Is there anything else you wanted to add aboutabout refugees, there’s so much misinformation around refugees? Like if there are a couple of things that you wish would really be cleared up in the American public discourse on this, what do you think they would be?

Jaisang Sun:

Like you said, Denzil, there is so much misinformation regarding refugees, immigrants, refugee, resettlement, immigrant integration. There’s such a wealth of information online. One thing that I hope that the general population will look closely into is unfounded claims on refugees and immigrants. Like for example, refugees are people just like me. They bring hopes and dreams to this country. And statistics have shown that they reach success. They don’t reach success illegally. They don’t reach success through crimes. They reach success because they have grit. They have spirit of entrepreneurship with them just like you and me. So I wish, I hope that when looking for information online, people are able to see the true intent and, you know, the clear information that they can find that’s based on facts and empirical results.

Denzil Mohammed:

And I imagine that you will be coming up with some more of these facts and empirical results in your role as research associate at the Immigrant Learning Center’s public education Institute, whose mission is to educate Americans on the contributions of immigrants and refugees, and really to inform the discourse with facts, with nuance with stories. And, you know, we need to remind ourselves that this is a nation of immigrants, and at the same time, we’re the greatest economic and cultural powerhouse in the world. And we were enriched by all the different cultures and viewpoints and perspectives that have informed where we are today. Jaisang Sun, thank you so much for joining us on JobMakers.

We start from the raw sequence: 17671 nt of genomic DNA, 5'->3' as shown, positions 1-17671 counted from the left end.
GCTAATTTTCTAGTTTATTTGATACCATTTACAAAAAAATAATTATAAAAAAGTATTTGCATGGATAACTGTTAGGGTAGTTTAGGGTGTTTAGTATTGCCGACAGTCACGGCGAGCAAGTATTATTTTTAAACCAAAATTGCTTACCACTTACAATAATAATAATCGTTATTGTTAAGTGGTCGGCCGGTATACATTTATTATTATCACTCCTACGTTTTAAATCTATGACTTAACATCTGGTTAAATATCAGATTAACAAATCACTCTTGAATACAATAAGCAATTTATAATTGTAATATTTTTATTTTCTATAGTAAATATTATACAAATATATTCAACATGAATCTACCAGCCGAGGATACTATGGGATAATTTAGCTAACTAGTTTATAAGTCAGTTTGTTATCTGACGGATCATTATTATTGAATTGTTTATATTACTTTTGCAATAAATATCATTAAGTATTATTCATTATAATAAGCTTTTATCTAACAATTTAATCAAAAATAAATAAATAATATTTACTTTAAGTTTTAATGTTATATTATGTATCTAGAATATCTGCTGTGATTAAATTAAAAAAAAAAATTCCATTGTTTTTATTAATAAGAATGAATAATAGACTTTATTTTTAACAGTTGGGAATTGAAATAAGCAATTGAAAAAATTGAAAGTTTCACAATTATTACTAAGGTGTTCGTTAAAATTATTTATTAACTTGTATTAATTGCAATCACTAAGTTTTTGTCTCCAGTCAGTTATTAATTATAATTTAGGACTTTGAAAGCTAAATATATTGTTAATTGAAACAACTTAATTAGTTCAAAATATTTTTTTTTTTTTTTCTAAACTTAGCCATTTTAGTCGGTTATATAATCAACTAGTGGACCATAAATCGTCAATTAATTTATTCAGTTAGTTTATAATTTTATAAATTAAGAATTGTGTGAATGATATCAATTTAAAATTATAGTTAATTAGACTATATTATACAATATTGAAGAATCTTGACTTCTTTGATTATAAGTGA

Denzil Mohammed:

Jobmakers is a weekly podcast about immigrant entrepreneurship and contribution produced by Pioneer Institute, a think tank in Boston and the immigrant learning center of Malden, Massachusetts, a not-for-profit that gives immigrants a voice. Thank you for joining us for this. Week’s fascinating discussion on how immigrants and refugees together with the U S border make a better us. If you know someone, we should talk to email Denzel that’s D N Z I L at job makers, podcast.org. Leave us a review on your favorite streaming service too. I’m decimal Hammad. Join us next Thursday at noon for another job makers.